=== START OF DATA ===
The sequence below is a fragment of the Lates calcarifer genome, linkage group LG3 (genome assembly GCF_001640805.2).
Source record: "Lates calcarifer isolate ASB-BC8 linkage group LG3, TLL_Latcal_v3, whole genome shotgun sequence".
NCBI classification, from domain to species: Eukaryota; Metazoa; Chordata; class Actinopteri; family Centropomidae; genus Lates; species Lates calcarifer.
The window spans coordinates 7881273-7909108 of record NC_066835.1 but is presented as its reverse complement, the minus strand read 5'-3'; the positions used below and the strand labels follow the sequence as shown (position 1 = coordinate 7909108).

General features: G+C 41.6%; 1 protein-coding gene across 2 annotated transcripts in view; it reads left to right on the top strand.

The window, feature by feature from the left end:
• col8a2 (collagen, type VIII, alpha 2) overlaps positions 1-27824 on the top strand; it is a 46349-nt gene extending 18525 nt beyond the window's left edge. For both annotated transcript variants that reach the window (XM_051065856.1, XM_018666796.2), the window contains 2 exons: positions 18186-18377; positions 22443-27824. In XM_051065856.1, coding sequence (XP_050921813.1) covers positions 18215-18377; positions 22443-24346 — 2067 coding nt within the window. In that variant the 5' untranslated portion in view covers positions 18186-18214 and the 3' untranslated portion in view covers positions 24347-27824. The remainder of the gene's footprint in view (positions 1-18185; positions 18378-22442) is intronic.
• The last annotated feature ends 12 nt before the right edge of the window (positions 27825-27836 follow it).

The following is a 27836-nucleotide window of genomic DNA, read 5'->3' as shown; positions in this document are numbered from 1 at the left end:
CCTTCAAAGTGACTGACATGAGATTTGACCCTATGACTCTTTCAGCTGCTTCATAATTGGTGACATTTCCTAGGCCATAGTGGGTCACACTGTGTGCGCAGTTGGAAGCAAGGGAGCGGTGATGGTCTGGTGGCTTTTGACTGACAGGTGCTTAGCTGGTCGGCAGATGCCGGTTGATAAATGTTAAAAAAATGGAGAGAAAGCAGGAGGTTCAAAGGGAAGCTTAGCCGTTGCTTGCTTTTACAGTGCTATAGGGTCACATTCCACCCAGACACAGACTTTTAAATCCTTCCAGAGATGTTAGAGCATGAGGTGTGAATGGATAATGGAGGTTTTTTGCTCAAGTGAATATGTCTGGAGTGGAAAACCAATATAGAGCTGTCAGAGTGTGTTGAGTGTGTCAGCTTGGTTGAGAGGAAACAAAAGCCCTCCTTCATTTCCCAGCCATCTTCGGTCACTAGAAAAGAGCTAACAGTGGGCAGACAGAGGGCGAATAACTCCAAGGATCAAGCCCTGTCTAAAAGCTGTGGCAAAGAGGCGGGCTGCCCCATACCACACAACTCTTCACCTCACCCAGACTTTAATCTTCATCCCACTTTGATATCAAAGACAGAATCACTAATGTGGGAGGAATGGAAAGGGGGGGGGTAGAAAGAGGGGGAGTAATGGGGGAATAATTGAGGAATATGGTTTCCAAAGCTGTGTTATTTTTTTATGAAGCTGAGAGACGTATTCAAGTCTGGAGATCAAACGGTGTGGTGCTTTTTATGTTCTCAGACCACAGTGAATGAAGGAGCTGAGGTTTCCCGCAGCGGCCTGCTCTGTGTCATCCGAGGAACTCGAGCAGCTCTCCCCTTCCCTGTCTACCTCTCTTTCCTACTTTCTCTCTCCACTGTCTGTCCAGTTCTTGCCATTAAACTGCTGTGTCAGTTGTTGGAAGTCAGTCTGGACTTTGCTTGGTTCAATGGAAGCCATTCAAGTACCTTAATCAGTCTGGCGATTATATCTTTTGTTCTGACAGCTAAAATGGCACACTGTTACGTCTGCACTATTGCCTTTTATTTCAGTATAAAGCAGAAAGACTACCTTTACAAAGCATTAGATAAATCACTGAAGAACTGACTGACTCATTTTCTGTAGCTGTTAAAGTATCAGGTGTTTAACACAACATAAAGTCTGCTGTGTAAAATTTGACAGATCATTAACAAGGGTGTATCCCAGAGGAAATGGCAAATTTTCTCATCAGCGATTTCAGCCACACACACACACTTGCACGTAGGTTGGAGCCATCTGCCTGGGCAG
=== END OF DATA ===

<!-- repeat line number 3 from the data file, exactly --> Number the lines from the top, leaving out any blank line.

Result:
NCBI classification, from domain to species: Eukaryota; Metazoa; Chordata; class Actinopteri; family Centropomidae; genus Lates; species Lates calcarifer.